Joy of Debugging

Nothing is more annoying than debugging a program that you think should work properly. After a few hours of writing functions to print out bitboards and differences between bitboards, I finally managed to get the correct results for perft(). At first I got capturing promotions generated twice: first as promotions and then as captures. After I fixed that, I still had a bug with castling rights. I got too many castles. Because I did not have the make() and unmake() functions, I needed to make sure I clear the appropriate castling rights whenever a king or a rook moves (both captures and non-captures) or a rook gets captured (including capturing promotions). I had to go through every possible case and that is about 900 lines of code. Why that many lines? Let me explain.

A simple move generator can be much less than 900 lines of code. But, my move generator has making of the move and MVV-LVA move ordering embedded in it. In addition, I added a strict legality check in the move generator. The purpose is to have enough instructions between global memory writes. Because the memory speed is the limiting factor, it makes sense to do something useful while waiting for the write operations. It is important to notice that the global memory writes do not block the execution of other instructions that do not depend on the written data.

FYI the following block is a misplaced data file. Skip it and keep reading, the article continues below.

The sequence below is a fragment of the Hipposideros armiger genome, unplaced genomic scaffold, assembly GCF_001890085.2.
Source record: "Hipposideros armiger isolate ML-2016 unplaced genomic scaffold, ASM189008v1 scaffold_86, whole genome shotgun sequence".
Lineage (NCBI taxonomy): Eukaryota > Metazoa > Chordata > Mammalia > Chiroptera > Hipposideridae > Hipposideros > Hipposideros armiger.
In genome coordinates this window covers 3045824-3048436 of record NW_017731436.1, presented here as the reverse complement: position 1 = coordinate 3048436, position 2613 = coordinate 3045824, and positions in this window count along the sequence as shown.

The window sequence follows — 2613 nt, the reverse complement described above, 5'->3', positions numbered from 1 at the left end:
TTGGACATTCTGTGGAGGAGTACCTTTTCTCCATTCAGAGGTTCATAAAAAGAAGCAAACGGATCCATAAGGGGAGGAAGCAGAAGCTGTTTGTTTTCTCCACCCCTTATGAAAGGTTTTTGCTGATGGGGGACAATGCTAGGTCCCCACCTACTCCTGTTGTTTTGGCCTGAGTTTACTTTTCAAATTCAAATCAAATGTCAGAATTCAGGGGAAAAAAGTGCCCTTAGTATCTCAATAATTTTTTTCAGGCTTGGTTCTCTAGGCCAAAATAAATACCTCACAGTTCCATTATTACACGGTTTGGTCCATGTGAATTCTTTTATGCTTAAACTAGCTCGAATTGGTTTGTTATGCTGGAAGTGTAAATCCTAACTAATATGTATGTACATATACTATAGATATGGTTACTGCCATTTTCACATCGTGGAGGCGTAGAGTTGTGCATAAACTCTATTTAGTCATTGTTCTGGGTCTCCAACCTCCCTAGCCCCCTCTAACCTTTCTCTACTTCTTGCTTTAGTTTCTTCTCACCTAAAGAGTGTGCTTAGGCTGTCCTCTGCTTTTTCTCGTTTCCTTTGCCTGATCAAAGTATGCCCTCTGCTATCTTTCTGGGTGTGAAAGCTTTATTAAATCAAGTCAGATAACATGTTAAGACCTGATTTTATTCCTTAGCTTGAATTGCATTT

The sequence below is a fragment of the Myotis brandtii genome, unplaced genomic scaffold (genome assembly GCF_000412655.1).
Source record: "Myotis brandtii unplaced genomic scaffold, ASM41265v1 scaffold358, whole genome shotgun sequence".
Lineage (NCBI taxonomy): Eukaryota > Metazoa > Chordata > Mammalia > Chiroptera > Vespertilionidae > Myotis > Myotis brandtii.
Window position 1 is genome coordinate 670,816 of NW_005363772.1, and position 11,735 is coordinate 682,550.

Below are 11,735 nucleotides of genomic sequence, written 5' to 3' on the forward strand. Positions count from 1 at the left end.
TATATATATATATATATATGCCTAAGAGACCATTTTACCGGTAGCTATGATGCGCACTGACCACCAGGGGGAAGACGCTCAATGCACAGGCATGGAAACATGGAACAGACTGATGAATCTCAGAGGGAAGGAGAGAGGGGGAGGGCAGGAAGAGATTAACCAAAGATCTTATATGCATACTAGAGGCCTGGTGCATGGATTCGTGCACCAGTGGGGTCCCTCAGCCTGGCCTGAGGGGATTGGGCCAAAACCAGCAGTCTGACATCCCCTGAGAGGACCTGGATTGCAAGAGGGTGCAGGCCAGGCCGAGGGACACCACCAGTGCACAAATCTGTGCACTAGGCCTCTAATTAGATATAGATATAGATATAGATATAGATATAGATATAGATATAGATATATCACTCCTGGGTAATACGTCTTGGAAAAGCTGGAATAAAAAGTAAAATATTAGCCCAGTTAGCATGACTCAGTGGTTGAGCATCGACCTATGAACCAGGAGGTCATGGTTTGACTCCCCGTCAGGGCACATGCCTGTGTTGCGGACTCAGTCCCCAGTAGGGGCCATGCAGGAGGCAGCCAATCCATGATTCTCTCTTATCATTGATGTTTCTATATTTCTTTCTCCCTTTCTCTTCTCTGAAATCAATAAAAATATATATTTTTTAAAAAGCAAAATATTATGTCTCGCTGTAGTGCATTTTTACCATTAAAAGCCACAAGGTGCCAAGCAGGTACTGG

Now I am planning to test the code with different numbers of threads, beginning with a single thread and slowly increasing the number of the threads. If I record the nodes per second for the different numbers of threads, I can plot a graph that shows how the algorithm scales. I hope I can do this during this week.

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